DC Update: White House’s Proposed Budget May Allow New Tolls
A report on government actions that could affect the remote-production industry
The White House released its FY2018 budget this week, with some bad news and some good news for truck owners/drivers.
Released on Tuesday, the proposal seeks to inject $200 billion into infrastructure over the next 10 years. The Department of Transportation would see a 13% cut, to $16.2 billion, but a new budget item, “support $1 trillion in private/public infrastructure investment,” lays out a plan for $200 billion of direct public spending. What projects would receive the money is not explained, but a document titled “Fact Sheet 2018 Budget: Infrastructure Initiative” and released alongside the budget sheds some light on the administration’s infrastructure vision, with more details forthcoming.
Included on the Fact Sheet was a proposal to add tolls to existing interstates, a practice that is currently restricted and would certainly affect anyone in remote production who travels on federal highways. Both the American Trucking Association and the National Association of Truck Stop Operators came out against the proposal, and several members of Congress expressed doubt that the proposal would “go very far” because the public will likely balk at the idea of paying to travel on a highway after years of driving on it for free. Stay tuned on how Congress responds to this proposal.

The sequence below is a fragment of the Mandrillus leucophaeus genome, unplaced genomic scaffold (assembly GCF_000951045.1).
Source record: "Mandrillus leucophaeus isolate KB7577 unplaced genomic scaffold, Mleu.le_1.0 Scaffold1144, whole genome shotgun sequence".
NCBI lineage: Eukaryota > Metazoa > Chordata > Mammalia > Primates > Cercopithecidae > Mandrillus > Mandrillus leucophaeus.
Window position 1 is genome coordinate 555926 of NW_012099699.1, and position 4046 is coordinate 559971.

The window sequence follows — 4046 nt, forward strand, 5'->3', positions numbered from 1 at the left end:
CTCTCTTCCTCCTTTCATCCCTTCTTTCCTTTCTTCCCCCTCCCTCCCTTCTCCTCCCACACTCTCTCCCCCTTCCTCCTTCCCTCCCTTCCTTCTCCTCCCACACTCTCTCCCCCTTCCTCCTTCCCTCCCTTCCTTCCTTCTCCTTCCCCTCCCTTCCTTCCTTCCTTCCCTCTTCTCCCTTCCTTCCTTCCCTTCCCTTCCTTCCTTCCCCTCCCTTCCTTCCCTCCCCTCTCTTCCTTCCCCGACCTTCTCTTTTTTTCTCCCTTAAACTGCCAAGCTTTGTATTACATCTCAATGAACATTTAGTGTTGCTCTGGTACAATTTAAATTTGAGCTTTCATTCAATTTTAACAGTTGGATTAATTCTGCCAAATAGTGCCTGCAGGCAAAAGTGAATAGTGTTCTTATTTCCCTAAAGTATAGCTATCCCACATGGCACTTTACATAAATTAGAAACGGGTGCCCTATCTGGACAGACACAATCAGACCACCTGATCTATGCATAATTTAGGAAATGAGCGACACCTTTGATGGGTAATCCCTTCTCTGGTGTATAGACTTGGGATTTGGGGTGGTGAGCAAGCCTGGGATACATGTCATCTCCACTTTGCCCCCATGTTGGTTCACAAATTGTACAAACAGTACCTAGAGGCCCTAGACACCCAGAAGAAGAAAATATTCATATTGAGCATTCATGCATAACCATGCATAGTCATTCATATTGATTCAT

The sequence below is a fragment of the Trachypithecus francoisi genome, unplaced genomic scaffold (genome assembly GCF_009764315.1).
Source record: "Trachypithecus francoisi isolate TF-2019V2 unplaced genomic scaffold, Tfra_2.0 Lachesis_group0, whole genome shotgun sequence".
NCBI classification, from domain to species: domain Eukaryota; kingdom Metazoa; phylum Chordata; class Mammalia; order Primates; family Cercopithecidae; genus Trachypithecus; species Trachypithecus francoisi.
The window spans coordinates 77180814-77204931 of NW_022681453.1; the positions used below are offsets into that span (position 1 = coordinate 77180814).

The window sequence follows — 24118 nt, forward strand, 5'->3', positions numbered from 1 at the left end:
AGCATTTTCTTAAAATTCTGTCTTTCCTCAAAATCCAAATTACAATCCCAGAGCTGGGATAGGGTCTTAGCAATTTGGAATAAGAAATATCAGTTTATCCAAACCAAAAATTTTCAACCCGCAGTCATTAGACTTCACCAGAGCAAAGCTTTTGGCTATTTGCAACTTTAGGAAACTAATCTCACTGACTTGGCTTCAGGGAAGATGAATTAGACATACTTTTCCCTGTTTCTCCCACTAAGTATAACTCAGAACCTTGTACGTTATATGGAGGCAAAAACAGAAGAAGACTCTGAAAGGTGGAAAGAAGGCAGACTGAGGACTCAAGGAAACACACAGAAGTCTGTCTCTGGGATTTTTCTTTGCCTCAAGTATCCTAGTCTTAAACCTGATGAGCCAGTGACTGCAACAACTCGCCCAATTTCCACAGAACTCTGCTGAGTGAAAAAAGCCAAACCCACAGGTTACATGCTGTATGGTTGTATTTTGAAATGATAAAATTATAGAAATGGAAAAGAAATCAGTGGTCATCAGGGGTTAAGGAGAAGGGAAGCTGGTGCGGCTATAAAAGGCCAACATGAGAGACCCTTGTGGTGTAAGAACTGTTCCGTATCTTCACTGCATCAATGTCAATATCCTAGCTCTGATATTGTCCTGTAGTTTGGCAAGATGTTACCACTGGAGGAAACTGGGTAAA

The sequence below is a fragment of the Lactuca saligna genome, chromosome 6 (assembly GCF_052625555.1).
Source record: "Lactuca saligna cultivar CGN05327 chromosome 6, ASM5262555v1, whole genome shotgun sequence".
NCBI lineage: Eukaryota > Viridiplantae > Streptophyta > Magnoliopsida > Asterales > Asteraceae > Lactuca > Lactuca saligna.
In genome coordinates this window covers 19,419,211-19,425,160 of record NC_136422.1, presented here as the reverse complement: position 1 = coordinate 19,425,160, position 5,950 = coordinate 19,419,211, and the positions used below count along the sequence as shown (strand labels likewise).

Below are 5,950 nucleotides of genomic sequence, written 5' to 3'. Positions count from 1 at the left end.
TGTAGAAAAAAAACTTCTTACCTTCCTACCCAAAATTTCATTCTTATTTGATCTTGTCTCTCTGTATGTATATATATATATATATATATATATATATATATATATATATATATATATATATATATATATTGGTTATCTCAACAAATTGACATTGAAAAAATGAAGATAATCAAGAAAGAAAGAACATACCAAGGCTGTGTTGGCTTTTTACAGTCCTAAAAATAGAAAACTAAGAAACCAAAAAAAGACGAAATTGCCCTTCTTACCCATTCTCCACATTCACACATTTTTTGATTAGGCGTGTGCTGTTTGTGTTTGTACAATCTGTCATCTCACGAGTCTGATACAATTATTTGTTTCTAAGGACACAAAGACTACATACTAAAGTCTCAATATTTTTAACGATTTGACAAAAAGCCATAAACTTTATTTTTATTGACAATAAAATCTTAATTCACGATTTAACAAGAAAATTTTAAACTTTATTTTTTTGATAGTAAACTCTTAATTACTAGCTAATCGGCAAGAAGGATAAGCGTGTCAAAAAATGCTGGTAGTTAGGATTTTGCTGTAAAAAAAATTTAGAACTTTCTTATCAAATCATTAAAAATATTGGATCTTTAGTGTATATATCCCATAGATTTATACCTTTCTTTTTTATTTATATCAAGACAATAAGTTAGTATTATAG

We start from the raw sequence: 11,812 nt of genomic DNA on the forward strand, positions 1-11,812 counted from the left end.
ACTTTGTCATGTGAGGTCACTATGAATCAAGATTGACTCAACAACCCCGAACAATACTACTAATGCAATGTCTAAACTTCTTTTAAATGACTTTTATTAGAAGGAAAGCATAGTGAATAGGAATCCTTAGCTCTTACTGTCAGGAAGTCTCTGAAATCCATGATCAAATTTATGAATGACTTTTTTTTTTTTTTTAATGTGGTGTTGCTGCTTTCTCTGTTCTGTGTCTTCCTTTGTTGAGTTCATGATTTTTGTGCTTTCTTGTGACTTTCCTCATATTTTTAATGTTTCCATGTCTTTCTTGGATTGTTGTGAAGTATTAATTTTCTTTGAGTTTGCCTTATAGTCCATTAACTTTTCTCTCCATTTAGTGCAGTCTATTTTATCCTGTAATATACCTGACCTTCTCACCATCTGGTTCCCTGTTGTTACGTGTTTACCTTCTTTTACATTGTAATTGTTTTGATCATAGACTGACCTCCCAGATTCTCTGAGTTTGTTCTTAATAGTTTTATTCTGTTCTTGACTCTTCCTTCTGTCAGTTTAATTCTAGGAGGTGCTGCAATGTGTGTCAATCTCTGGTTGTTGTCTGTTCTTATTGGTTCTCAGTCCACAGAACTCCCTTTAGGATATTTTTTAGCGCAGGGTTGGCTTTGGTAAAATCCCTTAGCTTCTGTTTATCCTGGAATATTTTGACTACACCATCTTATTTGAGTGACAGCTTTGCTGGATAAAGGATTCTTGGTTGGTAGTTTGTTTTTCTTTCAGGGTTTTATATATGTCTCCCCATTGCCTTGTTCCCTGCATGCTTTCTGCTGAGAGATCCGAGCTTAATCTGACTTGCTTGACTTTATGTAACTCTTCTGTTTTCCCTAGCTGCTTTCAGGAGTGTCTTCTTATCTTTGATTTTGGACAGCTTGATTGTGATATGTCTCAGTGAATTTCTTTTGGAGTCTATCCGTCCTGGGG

Amidst the administration’s budget release, FMSCA announced that it will delay for a third time the effective date of another rule on Tuesday – the Minimum Training Requirements for Entry-Level Commercial Motor Vehicle Operators – for further review. The review period is now extended to June 5.
On Wednesday, Representative Sam Graves (R-MO) announced that he expects the House Transportation Committee to mark up an FAA bill sometime in June.
Also on Wednesday, the Department of Homeland Security had its final meeting with European officials regarding possible expansion of an electronics ban to airports in Europe and beyond. According to a DHS spokesperson, the discussions were meant to provide an opportunity for information-sharing, rather than a negotiation on whether the ban should be expanded. DHS made clear that it is ultimately Secretary John Kelly’s decision.
Thursday marked the 129-day countdown until DOT appropriations run out. FAA reauthorization expires in 129 days, and the highway and transit policy is up for renewal in 1,225 days.
The Senate is in recess next week, but the House will be in session, and we can expect more information released on the infrastructure package.